1. Duration of the changes. Every mental disorder has its own duration: symptoms of depression should be observed for at least two weeks, panic disorder and schizophrenia – a month, post-traumatic stress disorder can be diagnosed within a few days.
  2. The constancy of symptoms is one of the main criteria. Symptoms should be manifested every day or with high frequency.
  3. Serious deterioration of legal capacity and quality of life. If changes interfere with a person’s social contacts, limit his physical activity, reduce his standard of living, cause suffering – this is certainly an excuse to call a doctor.
  4. A set of specific symptoms is the most important criterion. Only a psychiatrist can determine it.

How much is it serious?

Even with an obvious clinical picture, close patients try to convince themselves that it will pass and you just need to pull yourself together. Patients who do not understand or do not know what is happening to them, slopes to hide their emotional problems, so as not to burden others or avoid unpleasant and, it seems to them, unnecessary conversations. In fact, with mental disorders in the human brain, there are stable and sometimes irreversible changes: those structures and those neurochemical systems that are responsible for the regulation of mood, emotions, thinking, perception and behavioral stereotypes are violated. That is, changes in the state of mind and behavior are biologically determined. In this sense, any psychiatric disorder is in no way easier than a physical illness, such as, for example, hypertension or diabetes. And to count on the fact that “everything itself will resolve”, unfortunately, it is not necessary. The longer the course of the disease, the less help the patient receives, the more serious and extensive the disturbances in his brain. The risk of recurrence of depression after the first depressive episode is 50%, after the second – already 70%, after the third – 90%. However, each new episode reduces the chance of recovery.

What to do?

Realize that the correct diagnosis can only be made by a doctor, a psychiatrist. And it is better to dispel doubts from a specialist than to start a disease.

To act in the interests of life and health of a loved one and those around him. You can expect that the patient himself is unlikely to want to see a doctor. Legally, no one has the right to demand from him to seek help and receive treatment. But there are such conditions, for example acute psychosis, which still require inpatient treatment. In the event that a person close to you poses a danger to yourself or others, nevertheless it is necessary to call a psychiatric emergency team: it may save the family from tragic consequences.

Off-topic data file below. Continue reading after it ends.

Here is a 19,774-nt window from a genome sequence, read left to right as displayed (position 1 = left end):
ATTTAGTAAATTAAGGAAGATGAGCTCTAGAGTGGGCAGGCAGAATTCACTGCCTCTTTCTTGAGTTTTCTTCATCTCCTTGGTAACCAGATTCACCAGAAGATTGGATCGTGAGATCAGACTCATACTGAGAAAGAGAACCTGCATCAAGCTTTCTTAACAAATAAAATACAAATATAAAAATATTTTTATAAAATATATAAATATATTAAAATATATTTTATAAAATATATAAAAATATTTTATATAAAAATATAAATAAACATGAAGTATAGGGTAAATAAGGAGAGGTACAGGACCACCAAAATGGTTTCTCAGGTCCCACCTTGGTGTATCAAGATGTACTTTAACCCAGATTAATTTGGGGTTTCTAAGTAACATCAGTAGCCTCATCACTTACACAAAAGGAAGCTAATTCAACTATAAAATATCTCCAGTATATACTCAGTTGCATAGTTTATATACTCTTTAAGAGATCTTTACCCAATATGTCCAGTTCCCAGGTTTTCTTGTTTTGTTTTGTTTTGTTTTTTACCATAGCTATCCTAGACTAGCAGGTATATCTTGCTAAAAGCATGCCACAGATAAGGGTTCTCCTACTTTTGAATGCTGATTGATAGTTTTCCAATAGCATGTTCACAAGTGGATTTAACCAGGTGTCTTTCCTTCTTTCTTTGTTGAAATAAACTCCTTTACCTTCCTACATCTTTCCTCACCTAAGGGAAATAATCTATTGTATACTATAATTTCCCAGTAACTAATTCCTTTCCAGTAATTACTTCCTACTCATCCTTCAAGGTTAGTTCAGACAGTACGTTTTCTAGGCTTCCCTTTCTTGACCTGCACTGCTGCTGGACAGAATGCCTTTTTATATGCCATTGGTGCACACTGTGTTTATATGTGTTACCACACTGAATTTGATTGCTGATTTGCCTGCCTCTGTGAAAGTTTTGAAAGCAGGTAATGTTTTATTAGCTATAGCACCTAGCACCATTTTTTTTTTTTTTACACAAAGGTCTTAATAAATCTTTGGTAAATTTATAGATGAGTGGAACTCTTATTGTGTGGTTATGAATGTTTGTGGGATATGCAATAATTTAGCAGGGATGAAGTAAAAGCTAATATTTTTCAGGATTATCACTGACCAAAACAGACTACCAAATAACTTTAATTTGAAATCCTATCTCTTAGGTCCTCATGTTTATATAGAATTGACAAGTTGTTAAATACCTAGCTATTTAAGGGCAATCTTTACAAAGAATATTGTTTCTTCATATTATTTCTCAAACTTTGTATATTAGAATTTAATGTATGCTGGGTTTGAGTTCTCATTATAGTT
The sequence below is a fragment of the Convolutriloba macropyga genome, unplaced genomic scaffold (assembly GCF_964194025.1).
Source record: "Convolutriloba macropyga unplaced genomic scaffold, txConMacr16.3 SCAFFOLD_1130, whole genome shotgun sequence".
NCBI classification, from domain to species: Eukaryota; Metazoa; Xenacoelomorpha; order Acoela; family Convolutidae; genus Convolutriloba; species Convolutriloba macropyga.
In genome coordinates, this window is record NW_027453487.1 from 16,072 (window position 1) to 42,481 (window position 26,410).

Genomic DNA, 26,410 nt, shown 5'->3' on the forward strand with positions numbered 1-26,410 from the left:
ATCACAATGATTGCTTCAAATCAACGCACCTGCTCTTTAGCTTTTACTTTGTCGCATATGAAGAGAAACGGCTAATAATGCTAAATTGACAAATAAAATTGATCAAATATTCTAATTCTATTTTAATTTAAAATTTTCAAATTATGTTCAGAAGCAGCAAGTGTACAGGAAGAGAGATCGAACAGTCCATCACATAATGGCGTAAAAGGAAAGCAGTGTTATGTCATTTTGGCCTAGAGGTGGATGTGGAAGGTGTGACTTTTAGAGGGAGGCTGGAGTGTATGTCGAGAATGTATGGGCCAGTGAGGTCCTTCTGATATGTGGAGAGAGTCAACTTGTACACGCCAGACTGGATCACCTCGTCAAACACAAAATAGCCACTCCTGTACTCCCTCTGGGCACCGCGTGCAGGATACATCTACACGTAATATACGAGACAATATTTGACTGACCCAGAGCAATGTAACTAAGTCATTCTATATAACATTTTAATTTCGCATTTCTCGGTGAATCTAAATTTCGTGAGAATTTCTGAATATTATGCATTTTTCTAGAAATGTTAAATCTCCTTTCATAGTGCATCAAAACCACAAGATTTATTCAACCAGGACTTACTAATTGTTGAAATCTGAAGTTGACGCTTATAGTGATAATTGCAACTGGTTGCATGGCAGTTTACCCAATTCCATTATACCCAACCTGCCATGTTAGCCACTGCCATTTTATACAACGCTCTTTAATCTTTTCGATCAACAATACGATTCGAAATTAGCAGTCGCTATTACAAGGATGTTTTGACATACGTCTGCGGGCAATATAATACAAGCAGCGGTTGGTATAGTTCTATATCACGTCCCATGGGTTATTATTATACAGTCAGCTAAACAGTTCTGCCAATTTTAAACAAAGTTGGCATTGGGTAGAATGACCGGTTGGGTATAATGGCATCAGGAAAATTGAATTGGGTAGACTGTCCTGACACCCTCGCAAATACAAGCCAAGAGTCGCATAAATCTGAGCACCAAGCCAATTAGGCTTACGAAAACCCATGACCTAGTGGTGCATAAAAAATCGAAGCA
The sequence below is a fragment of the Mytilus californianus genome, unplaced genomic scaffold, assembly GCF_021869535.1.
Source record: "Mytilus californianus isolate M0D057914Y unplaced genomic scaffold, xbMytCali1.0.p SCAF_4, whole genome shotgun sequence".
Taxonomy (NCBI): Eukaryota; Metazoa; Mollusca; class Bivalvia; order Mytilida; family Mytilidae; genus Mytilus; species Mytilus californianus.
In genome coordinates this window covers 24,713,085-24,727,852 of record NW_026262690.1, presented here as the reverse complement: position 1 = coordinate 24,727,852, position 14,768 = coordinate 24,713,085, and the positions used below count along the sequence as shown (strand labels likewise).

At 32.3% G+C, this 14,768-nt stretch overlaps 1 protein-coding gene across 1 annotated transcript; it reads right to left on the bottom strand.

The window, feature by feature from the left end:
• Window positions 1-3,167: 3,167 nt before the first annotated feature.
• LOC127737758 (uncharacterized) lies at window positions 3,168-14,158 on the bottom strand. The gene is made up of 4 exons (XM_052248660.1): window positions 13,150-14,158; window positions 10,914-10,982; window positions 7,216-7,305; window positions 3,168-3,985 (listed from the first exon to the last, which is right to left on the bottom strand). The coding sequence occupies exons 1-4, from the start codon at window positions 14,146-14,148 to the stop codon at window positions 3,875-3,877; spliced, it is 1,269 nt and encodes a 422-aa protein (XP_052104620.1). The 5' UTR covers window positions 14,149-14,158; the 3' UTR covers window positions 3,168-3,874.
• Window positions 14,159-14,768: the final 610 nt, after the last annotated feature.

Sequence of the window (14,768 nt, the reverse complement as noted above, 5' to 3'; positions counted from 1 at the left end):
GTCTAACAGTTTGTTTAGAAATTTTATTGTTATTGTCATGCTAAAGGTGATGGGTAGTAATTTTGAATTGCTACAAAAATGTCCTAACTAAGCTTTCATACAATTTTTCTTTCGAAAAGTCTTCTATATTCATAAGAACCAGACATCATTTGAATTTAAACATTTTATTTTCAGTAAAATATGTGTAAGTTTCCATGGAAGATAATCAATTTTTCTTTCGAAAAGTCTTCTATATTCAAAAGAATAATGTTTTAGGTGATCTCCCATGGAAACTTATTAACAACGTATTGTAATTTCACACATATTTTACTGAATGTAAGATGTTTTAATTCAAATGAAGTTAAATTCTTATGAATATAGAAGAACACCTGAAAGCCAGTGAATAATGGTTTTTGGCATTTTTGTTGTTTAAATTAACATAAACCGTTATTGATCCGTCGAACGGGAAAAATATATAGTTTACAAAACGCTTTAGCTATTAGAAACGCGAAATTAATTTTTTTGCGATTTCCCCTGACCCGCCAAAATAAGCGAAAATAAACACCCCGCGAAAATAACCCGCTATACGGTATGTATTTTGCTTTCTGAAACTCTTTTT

Search for a good specialist. Many of us still have very strong fear of psychiatric hospitals and dispensaries, many are afraid to get out of there in an even worse state. But in addition to neuropsychiatric dispensaries, there are offices of neuroses at district clinics where people with anxious and depressive disorders are treated much more willingly. It is appropriate to ask the attending physician about his actions, plans and duration of treatment, about therapeutic and side effects. The only reason that the attending physician cannot provide exhaustive information on treatment is his non-professionalism. In search of a good doctor, you can take note of recommendations on forums and other online resources. But the priority should not be feedback, but a greater experience of a specialist in a specific psychiatric disorder. Of course, good psychiatrists feel confident and competent in any field of psychiatry, but in practice they prefer to engage in only a limited range of disorders. Scientific works, thematic publications, research, academic position along with clinical practice – all this is also a sure sign of professionalism.

Unfortunately, most of those who suffer from psychiatric disorders have lifelong treatment. But, realizing this, it is important to understand something else: support of relatives, sensitive attitude improves their condition. And the patients themselves will need more effort to learn to live in harmony with themselves than it was before the illness. But this, perhaps, is the call of the soul, to which one must be able to listen.